Profiting by Reducing Carbon
There are a number of market instruments, such as Carbon Taxes and Cap & Trade frameworks, that are designed to shift macroeconomic trends to favour a less carbon intensive economy. What is sometimes lost in the discussion is that lowering carbon emissions can also be the most lucrative investment that an organization can make.
We normally think of carbon abatement as a cost item; however, Figure 1 below illustrates how many abatement measures can save as much as $100 for every tonne of greenhouse gases (GHG) avoided.
The red line in the chart illustrates how consideration of co-benefits of GHG abatement further improves the return on investment for GHG reduction initiatives. If anything, our work indicates that the co-benefits may be understated.
At of the end of December 2017, Enviro-Stewards’ integrated system assessment projects are estimated to have saved facilities $61.5 million with an average payback period of 0.9 years and avoided:
- 1 million m³ of natural gas (enough to heat 17,000 homes for a year),
- 3 million kWh of electricity (equivalent to annual output of 250 acres of solar panels),
- 4 million m³ of water (equivalent to 4,000 km of water tankers bumper to bumper),
- 3 thousand tonnes of GHG emissions (equivalent to 20,100 vehicles), and
- avoided 59 thousand tonnes of waste (equivalent to annual garbage from 76,150 people).
* Note: A third-party assessment found that 90% of Enviro-Stewards’ customers intend to implement all or most recommendations. The estimates above conservatively assume a 60% implementation rate and an implementation lag period of 1 year. However, in practice, most customers commence implementing measures immediately (see Annual Public Benefit Statement).
The $61,500,000 of savings that avoid 94,300 tonnes of GHG works out to a savings of more than $650 for every tonne of GHG avoided. For context, if we add this data point to Figure 1, we get the following chart:
An integrated system assessment is a full-spectrum assessment to identify the root causes driving water and energy consumption and ingredient/product loss. Integrated assessments can uncover opportunities that are unavailable with a single media focus.
For example, a solvent recycling facility had a wall fan in their processing area to exhaust vapours. A conventional energy audit could likely find a more efficient fan to exhaust this conditioned air, or better yet, a heat recovery system to recover about 70% of this exhausted energy. However, an integrated assessment found that by sealing the still bottom tank that was generating the vapours, and directing the tank vent through a condenser, the vapours could be condensed and sold as solvent product (rather than necessitating a wall fan in the first place).
Assessments by vendors selling specific pieces of equipment can find opportunities that are less costly than your present condition. However, they are less likely to identify the best opportunity for your circumstances. For example, a 97% efficient water heater would be more efficient than most conventional systems. However, many facilities have waste heat from their refrigeration systems, boiler stacks, production processes, and drains that could elevate the efficiency of their existing conventional heating systems to 150% to 200% efficient.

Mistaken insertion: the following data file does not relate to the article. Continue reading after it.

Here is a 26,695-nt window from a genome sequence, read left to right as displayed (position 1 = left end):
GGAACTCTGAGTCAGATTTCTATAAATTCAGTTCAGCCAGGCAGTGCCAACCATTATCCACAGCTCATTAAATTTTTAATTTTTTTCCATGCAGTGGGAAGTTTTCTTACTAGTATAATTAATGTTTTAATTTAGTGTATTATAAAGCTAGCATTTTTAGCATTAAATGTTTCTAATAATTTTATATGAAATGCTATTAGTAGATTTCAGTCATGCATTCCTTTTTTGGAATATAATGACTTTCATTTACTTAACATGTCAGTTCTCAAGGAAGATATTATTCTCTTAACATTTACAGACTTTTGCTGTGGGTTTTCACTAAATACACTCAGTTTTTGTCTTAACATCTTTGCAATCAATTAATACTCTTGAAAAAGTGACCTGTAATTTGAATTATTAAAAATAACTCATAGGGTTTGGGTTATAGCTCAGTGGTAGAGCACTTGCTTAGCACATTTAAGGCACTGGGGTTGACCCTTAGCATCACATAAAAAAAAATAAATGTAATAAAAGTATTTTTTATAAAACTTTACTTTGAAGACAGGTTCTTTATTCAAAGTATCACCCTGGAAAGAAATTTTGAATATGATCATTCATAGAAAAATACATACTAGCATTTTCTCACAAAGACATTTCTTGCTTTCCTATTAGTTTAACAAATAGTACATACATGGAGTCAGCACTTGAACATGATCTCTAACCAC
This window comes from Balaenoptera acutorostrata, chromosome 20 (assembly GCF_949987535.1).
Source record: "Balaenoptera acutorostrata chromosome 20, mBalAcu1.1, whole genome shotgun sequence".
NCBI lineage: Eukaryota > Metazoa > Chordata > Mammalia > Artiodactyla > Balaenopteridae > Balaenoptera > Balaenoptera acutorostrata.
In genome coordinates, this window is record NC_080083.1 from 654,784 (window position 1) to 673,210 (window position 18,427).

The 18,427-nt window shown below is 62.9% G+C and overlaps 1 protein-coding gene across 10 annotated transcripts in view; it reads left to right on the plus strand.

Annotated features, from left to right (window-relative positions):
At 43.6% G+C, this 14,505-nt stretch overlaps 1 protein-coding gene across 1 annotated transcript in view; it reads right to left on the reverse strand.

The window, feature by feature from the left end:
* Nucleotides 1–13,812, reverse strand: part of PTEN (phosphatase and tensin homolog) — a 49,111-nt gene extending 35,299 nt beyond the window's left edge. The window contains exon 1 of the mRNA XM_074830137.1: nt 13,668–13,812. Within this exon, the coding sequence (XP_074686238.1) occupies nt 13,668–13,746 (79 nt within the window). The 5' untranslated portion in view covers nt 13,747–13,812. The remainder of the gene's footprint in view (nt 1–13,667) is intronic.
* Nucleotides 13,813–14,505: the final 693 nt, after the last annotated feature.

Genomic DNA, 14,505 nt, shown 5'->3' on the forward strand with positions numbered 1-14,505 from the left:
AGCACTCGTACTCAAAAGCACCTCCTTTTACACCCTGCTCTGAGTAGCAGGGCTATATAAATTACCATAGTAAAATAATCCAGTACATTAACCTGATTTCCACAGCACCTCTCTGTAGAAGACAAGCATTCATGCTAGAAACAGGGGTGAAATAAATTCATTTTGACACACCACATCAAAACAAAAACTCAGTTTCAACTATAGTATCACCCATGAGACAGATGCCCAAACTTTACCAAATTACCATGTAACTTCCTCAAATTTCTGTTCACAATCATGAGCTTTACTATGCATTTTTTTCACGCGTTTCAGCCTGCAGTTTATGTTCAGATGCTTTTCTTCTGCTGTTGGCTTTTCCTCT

Integrated assessments can also unlock co-benefits throughout the life cycle of your product. For example, a process integration assessment at Campbells found $1.8 million/yr of water and energy conservation opportunities with a payback of under 2 years. Subsequent food waste conservation work found 6 measures that would collectively avoid 938 tonnes/yr of food being lost from the production process (saving $706,000/yr with a 6-month payback). This lost food was previously sent to a waste-to-energy facility, which is viewed as more environmentally friendly than many disposal options. However, not wasting the food in the first place will result in 4,000 tonnes less GHG emissions throughout the supply chain (considering agricultural inputs, transportation, processing inputs, and disposal). This project was selected by Clean50 as Clean Capitalism’s Top Project of the year for 2018.
In fact, the benefits of integrated assessments are so compelling, over the years six projects have won national clean capitalism awards (Campbell Soup, Southbrook Winery, Andrew Peller, Maple Lodge, Dextran, and Tim Hortons).
Many organizations think that they need to construct new production lines or reduce staff in order to generate more profits. Integrated assessments reduce costs of goods sold by simultaneously reducing inputs (energy, water, ingredients, feed-stock) and environmental costs (surcharges, disposal, etc.), typically with a payback of under one year. Because the organization retains control of the resulting change, the resulting gains permanently improve profitability, EBITDA, and enterprise value (sale value).
For example, if an organization has a 10% margin and sells a million dollars of product, they would earn $100,000. However, if they were to shave $100,000 from their utilities and/or environmental costs, they would make $200,000 or double the profit. This in turn allows them to remain competitive, reduce their risk associated with escalating utility and waste costs, and to preserve jobs. In fact, to make the same increase in revenue, they would need to sell, produce and deliver an extra $1,000,000 of product every year.
Therefore, integrated assessments with the co-benefit of lowering carbon emissions are one of the most reliable and lucrative investment that an organization can make. If you are interested in an opinion on the potential magnitude of opportunity available to your facility, please contact us.